More details and information about registration can be found on Paddle Georgia’s website: http://garivers.org/paddle_georgia/springonthesatilla.html

Don’t miss out on this adventure!


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Confluence 2017

Confluence 2017
Registration is now open for Georgia Adopt-A-Stream’s annual conference, Confluence. Come for a fun-filled weekend to expand your water knowledge, share experiences and celebrate your efforts in water quality monitoring!

Confluence 2017 will be held on Friday & Saturday, March 24-25 at the Environmental and Heritage Center in Buford, GA.

Friday (5 pm to 9 pm): Dinner Social, Water Quality Poster Session, Featured Speakers

Saturday (8 am to 5 pm): Keynote Address, Water Quality Workshops, Exhibits, and AAS Awards Ceremony

Register here:

The deadline is Tuesday, March 21st!
Deadline for t-shirt orders is Friday, March 17th at noon


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It’s WATER TRAIL WEDNESDAY! Time for GRN’s Water Trail Tidbit of the Week~ Check out Georgia River Network’s website for a checklist on starting a water trail! http://www.garivers.org/files/Newtrailchecklist.pdf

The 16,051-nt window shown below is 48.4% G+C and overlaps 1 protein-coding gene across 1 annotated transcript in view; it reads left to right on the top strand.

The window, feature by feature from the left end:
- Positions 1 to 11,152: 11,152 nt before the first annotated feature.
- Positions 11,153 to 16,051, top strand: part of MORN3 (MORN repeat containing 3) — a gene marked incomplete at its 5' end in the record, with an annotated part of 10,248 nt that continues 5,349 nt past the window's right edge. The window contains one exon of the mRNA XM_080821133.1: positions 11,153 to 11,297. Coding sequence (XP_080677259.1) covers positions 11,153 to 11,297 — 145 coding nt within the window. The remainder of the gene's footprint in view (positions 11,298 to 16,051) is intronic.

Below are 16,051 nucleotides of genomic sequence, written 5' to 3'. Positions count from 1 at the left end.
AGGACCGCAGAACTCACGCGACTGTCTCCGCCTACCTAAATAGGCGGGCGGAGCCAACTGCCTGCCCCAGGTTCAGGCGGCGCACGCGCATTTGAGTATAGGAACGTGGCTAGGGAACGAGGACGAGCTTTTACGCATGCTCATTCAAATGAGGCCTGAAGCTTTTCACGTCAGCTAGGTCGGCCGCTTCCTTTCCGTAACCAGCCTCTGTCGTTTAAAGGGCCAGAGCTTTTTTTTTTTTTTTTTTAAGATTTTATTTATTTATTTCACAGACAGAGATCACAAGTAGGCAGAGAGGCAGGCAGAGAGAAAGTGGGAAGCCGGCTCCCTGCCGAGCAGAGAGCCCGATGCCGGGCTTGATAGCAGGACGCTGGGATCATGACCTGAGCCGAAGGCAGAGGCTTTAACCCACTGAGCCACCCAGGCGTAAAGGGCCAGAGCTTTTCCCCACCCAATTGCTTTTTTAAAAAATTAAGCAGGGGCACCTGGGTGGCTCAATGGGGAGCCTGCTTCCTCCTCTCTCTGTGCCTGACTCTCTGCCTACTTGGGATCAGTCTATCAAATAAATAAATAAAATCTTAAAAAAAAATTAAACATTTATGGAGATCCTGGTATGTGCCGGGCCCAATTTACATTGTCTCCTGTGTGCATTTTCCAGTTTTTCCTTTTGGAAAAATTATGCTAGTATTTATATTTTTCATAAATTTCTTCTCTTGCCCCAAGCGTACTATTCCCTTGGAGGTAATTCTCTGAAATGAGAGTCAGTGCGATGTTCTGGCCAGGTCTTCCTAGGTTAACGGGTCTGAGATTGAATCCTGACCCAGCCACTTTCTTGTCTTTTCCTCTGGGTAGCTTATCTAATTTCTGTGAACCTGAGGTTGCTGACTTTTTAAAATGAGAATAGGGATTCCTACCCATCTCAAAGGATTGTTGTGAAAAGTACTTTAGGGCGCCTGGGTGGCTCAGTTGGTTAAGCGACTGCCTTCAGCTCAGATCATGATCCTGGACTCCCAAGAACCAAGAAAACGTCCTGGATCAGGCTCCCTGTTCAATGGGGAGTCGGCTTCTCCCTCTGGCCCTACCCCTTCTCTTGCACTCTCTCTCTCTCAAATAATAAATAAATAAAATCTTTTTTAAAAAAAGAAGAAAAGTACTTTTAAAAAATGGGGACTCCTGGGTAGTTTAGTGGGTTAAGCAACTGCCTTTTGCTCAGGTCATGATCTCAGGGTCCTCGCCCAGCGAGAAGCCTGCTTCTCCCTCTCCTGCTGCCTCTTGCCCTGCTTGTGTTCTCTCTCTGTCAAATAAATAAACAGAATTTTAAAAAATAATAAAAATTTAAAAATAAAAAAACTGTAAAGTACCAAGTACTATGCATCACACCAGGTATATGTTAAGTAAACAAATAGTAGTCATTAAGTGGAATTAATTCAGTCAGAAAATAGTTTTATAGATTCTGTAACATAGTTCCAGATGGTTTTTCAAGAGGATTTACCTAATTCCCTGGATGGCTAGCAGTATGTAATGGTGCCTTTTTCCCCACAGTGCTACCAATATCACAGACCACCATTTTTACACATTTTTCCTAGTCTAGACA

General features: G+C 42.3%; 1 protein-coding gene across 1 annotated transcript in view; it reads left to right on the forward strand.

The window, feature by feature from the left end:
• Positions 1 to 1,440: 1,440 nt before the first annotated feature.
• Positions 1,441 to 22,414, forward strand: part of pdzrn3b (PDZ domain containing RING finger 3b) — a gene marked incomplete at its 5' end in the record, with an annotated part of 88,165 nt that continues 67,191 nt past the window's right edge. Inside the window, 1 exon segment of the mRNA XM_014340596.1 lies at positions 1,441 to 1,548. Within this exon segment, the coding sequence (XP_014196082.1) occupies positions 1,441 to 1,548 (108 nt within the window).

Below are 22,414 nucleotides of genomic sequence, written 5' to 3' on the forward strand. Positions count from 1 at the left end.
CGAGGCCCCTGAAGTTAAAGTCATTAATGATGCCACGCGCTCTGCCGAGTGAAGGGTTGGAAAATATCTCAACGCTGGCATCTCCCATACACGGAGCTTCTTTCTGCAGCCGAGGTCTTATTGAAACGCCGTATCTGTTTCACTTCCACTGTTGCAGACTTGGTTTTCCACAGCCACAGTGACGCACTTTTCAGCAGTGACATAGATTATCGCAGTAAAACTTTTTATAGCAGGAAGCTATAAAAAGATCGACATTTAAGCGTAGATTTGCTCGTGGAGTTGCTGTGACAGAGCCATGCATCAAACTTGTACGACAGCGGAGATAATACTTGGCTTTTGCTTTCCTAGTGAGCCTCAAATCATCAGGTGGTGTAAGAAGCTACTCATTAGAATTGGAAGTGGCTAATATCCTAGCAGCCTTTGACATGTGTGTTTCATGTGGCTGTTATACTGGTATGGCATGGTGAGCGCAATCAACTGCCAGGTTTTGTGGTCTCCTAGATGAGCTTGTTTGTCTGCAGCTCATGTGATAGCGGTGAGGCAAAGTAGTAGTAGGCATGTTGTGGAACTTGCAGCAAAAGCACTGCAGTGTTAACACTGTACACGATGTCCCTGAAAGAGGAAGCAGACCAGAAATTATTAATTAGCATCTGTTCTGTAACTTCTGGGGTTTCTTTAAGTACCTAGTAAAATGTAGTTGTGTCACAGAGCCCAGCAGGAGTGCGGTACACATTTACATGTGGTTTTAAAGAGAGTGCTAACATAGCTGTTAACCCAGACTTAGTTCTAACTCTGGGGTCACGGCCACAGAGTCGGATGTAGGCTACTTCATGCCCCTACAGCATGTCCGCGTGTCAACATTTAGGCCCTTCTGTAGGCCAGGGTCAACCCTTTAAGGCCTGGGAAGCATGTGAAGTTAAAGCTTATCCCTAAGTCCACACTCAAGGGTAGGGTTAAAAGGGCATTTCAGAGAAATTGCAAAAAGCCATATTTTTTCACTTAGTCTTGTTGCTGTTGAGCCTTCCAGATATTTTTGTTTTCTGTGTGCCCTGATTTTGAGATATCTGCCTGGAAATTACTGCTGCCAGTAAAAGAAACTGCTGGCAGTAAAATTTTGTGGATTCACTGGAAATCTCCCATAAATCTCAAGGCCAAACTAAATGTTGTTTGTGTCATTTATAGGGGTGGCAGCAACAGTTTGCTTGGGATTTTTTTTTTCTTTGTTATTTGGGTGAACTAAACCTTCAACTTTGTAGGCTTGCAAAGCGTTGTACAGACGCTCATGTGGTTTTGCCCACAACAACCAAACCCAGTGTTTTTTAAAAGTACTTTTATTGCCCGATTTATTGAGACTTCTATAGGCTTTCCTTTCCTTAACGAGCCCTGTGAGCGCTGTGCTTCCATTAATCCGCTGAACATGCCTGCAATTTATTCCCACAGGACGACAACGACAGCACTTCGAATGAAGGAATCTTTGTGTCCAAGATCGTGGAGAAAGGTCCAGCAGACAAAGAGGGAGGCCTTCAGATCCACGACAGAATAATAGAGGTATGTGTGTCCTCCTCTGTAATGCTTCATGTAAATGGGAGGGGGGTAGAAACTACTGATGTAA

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“Georgia scores major victory in water wars feud with Florida”
The Atlanta Journal-Constitution – Greg Bluestein

Georgia won a major victory Tuesday in a long-running legal dispute with Florida with a court order avoiding strict new water consumption limits that officials said would have struck a devastating blow to the state’s economy.

The order by Ralph Lancaster, a special master appointed by the U.S. Supreme Court to handle the case, found that Florida had “failed to show that a consumption cap” was needed after five weeks of hearing testimony in the case. It urges the nation’s highest court to deny Florida’s complaint.

It was celebrated by Georgia politicians, business boosters and agriculture groups that argued strict new water limits could cost the state billions of dollars. Florida contended a court defeat could endanger its environment and hobble its thriving oyster industry.
The fight between the two states – plus Alabama, which has been nervously watching the proceedings – involves water flowing from Lake Lanier downstream through Alabama to Florida’s Apalachicola Bay.

Georgia’s two neighbors have argued for decades that it has drawn more than its share from the Chattahoochee and Flint rivers, posing a threat to the ecological system and harming the livelihoods of their residents.